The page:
I practice mediative divorce law.
What exactly does it mean to be mediative?
Glad you asked. Mediative is an approach and a mindset to know that our first goal is to collaborate and work with the other side, cooperatively. You can’t always do it, but you should start out with that intention.
That’s important because for the family, for your family, being mediative allows you to maintain a sense of respect for the other person.
This is important especially if you have children. Think about how your children feel about your divorce; think about how your children can feel if they are aware that you’re going through this process still respecting their other parent.
Listen, when a couple goes through a divorce to dissolve their marriage, it’s unrealistic to expect them to get along all of the time or even in some cases much of the time. And really, they don’t need to get along in every area.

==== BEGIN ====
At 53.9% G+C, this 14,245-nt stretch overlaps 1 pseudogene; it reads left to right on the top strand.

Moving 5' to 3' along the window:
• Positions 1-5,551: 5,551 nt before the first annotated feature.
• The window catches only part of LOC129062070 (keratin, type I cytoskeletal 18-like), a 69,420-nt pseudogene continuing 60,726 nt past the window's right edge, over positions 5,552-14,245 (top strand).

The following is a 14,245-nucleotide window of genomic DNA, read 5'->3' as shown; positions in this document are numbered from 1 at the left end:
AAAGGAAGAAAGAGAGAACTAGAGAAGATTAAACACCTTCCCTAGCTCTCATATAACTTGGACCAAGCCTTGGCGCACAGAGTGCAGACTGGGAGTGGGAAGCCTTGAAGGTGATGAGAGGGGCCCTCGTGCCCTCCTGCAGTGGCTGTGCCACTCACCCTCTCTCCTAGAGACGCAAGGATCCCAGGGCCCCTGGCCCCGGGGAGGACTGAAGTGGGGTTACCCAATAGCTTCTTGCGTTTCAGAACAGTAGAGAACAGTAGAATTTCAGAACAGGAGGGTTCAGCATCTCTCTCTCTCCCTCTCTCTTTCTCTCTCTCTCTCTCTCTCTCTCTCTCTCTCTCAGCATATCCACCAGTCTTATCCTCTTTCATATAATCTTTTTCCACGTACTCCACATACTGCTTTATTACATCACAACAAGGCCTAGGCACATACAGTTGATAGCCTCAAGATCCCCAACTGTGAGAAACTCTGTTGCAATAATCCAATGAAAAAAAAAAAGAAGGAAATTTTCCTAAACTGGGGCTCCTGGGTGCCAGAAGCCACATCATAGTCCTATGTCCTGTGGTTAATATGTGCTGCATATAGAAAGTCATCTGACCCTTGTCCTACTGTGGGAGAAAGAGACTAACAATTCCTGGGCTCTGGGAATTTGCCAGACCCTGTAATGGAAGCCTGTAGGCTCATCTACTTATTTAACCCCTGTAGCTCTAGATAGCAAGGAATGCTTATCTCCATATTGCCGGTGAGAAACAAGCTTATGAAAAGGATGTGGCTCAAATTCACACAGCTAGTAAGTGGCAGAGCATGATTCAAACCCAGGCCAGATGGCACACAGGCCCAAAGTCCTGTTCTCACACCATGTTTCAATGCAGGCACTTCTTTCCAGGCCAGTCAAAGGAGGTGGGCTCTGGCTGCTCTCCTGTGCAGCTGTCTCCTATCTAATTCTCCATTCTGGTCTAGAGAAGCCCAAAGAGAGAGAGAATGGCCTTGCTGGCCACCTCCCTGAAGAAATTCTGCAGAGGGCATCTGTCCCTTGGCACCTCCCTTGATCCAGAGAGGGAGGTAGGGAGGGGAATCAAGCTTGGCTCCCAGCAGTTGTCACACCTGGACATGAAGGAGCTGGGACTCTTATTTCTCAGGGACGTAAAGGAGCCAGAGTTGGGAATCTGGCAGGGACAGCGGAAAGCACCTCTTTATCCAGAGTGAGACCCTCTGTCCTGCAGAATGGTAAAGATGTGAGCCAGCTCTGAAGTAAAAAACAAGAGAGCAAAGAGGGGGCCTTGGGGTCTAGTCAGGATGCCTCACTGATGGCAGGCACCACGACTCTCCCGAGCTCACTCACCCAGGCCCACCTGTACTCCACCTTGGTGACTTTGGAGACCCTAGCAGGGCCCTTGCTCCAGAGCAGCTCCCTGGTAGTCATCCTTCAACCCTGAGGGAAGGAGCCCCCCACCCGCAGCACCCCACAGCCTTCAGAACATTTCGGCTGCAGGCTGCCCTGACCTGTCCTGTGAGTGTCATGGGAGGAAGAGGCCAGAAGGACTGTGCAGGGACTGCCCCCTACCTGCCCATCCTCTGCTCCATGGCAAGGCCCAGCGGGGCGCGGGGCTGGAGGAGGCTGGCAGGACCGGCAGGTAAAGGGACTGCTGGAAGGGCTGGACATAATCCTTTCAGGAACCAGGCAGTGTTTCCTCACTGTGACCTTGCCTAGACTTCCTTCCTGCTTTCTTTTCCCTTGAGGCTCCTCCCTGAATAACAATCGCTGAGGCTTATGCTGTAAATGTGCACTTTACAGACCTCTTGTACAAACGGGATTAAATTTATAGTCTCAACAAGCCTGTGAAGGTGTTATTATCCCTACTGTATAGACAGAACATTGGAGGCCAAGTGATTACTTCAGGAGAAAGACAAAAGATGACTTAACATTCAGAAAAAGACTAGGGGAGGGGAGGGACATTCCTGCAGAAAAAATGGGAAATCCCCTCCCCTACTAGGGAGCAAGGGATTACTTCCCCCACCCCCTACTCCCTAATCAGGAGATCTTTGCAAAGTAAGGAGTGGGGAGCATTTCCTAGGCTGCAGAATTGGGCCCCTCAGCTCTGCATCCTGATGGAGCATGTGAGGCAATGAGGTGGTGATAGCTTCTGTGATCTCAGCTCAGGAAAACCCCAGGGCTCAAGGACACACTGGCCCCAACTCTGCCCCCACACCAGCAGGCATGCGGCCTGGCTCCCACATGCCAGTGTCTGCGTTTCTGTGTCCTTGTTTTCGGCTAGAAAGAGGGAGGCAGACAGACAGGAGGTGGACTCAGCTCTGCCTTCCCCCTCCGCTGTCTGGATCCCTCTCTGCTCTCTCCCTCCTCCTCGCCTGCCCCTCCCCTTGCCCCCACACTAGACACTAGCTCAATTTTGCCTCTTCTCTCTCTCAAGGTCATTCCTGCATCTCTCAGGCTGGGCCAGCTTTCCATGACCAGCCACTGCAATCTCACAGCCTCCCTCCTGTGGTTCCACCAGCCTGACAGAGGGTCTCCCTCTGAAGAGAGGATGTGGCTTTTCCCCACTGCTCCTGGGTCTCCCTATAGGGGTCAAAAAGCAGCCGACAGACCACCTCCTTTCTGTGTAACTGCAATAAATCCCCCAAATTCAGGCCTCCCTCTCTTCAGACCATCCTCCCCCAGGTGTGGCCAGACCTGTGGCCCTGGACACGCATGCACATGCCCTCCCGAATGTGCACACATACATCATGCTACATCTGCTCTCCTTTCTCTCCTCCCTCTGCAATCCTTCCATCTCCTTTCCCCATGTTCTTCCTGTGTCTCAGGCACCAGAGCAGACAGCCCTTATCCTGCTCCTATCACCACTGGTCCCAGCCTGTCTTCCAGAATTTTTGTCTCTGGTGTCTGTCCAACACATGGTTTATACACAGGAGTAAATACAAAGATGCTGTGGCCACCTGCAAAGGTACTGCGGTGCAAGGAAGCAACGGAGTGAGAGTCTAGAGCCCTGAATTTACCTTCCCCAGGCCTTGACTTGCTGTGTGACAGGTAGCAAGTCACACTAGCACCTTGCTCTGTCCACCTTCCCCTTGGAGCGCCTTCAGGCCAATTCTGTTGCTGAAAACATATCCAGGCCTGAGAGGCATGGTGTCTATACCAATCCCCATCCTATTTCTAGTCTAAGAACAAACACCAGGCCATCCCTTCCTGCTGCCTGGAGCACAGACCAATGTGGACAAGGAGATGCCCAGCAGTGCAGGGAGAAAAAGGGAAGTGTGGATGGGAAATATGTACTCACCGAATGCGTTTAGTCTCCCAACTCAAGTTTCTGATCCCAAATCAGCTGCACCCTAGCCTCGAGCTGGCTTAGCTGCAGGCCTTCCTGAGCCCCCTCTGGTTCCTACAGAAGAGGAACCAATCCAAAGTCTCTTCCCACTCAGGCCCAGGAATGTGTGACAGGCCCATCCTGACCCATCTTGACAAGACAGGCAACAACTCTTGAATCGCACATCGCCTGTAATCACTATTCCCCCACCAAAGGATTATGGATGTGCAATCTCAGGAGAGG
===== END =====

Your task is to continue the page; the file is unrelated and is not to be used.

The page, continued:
But when there are children involved, those two people are going to be connected and making joint decisions affecting their children for many years.
Especially then, you want to be able to make decisions in as much harmony as possible. It makes the road less bumpy and the outcomes easier to achieve and live.
Plus, all throughout their lives, no matter their age even as adults, those children are going to feel the effects of your relationship, just like they did when you were married. It helps to reduce the stress and tension during a challenging period of time.
Taking a mediative approach can reduce stress tremendously. You can breathe through your process easier.
You may be mad. You may be hurt. There may be unforgivable things that occurred between you which led to this break-down in the relationship.
None of that matters.
Once you decide to divorce, I say do it with as much dignity and respect for the other person as possible – and if not for them because that respect is not always reciprocated, then for yourself.
You don’t need to look back on this period of time and wish you’d handled it with more grace.